Bulletin: MT000001

Date:
February 01, 1993
To:
All Policy Issuing Agents, Offices and Approved Attorneys - Montana
RE:
Townsite Patents

Dear Associates:

I continue to note problems with the treatment of Townsite Patents and mineral exceptions by issuing agents. It is also significant to note that in mineral areas how Townsite Patents are treated with respect to patented lode mining claims.

A Townsite Patent is one granted by the United States government, originally to either the Mayor of the City or the probate judge, and more recently to individual lot owners. You can find such patents being issued on lands lying in mountainous areas or in valleys. Townsite Patents have issued for Salt Lake City, Provo City, Ogden City, Utah, to the Mayor or Probate Judge and, in Ketchum, Idaho, to the individual land owners. You will find them extensively in mountainous areas of Colorado, such as Central City.

In the Act of Congress that authorizes the issuance of such patents, there are provisions to the effect that the patent does not convey title to mineral lands. Until recently, most Townsite Patents did not make reference to the exception of minerals lands. It is not uncommon to find in areas with extensive mineral activity that, either before or after the Townsite Patent, lode claims were filed. Even though a Townsite Patent may describe a specific area, if a pre-existing mining claim had been staked and filed, it may ultimately prove to be the better title to the surface estate. It becomes significant to such a search and examination to review the Date of Entry of the Townsite Patent Application and the date of entry of any mining claims. If a conflict is found that remains unresolved by conveyances between the holders of the respective chains of title, the matter should be submitted to the Company for consideration prior to the issuance of any title insurance commitment.

The insuring of a lot contained within a townsite becomes very complicated when underlying patented or unpatented lode claims exist. The patent on the lode claim may take exception to the portion of the surface of the land contained within the townsite. OR the patent on the lode claim may not take exception to the portion of the surface contained within the lode claim as previously discussed. The failure of the Patent to resolve the conflict should not be relied upon to establish a belief that the surface estate is held under the Townsite Patent, exclusive of a claim to use of the surface by the holder of the Patented Lode Claim.

In any event, even if the patented lode claim takes exception to the portion of the surface contained in the Townsite Patents, by use and occupation, the patented lode claimant may be in actual possession. This makes giving extended coverage, i.e., removal of rights of parties in possession, etc., very tenuous. It has not been uncommon to find that tacit agreements were reached between holders of the two estates and both use portions of the described tract.

In many instances the owner of the mineral estate and surface estate came into agreement as to the ownership and control of the land, but in more cases they did not. The result is then two completely separate chains of title, one on the patented lode claim and one on the lots in the townsite. You cannot ignore this apparent conflict.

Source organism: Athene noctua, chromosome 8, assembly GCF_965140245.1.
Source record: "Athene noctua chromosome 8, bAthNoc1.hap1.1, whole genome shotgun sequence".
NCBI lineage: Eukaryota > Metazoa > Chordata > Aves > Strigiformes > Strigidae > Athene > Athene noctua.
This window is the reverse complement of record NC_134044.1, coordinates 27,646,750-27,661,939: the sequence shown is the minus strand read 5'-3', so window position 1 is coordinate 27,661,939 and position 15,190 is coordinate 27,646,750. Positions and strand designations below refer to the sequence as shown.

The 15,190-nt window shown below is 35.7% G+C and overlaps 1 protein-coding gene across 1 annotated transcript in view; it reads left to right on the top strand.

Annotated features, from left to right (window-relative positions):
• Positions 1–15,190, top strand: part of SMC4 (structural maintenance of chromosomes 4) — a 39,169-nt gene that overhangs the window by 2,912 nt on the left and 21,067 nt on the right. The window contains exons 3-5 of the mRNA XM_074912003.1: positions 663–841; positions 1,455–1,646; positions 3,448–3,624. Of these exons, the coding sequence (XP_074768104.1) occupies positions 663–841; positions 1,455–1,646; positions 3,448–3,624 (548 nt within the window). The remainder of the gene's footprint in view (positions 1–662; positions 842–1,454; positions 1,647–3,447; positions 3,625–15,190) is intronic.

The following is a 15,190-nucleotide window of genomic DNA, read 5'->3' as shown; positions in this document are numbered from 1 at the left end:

You are reminded of the Company policy that exceptions or reservations for minerals are to be taken in Schedule A of the commitment and policy. If you are uncertain as to whether mineral lands exist, or know of the existence of a townsite, you should alter the Estate/Interest section of your commitment as follows:

"Fee simple in and to the surface estate as granted by a Townsite Patent . . . excluding therefrom any mineral lands found therein"

You would continue to take exception in Schedule B of the reservations and exceptions in the Patent and Acts authorizing the issuance thereof.

You should investigate the practices in your office and insure that each person dealing with these interests understand the extent of each ownership interest and the problems posed by their existence.

THIS BULLETIN IS FURNISHED TO INFORM YOU OF CURRENT DEVELOPMENTS. AS A REMINDER, YOU ARE CHARGED WITH KNOWLEDGE OF THE CONTENT ON VIRTUAL UNDERWRITER  AS IT EXISTS FROM TIME TO TIME AS IT APPLIES TO YOU, AS WELL AS ANY OTHER INSTRUCTIONS. OUR UNDERWRITING AGREEMENTS DO NOT AUTHORIZE OUR ISSUING AGENTS TO ENGAGE IN SETTLEMENTS OR CLOSINGS ON BEHALF OF STEWART TITLE GUARANTY COMPANY. THIS BULLETIN IS NOT INTENDED TO DIRECT YOUR ESCROW OR SETTLEMENT PRACTICES OR TO CHANGE PROVISIONS OF APPLICABLE UNDERWRITING AGREEMENTS. CONFIDENTIAL, PROPRIETARY, OR NONPUBLIC PERSONAL INFORMATION SHOULD NEVER BE SHARED OR DISSEMINATED EXCEPT AS ALLOWED BY LAW. IF APPLICABLE STATE LAW OR REGULATION IMPOSES ADDITIONAL REQUIREMENTS, YOU SHOULD CONTINUE TO COMPLY WITH THOSE REQUIREMENTS.

References

Bulletins Replaced:
None
Related Bulletins:
None
Underwriting Manual:
12.16 Mineral Rights
 
15.28 Patents
Exceptions Manual:
MT Minerals
 
MT Patents
Forms:
None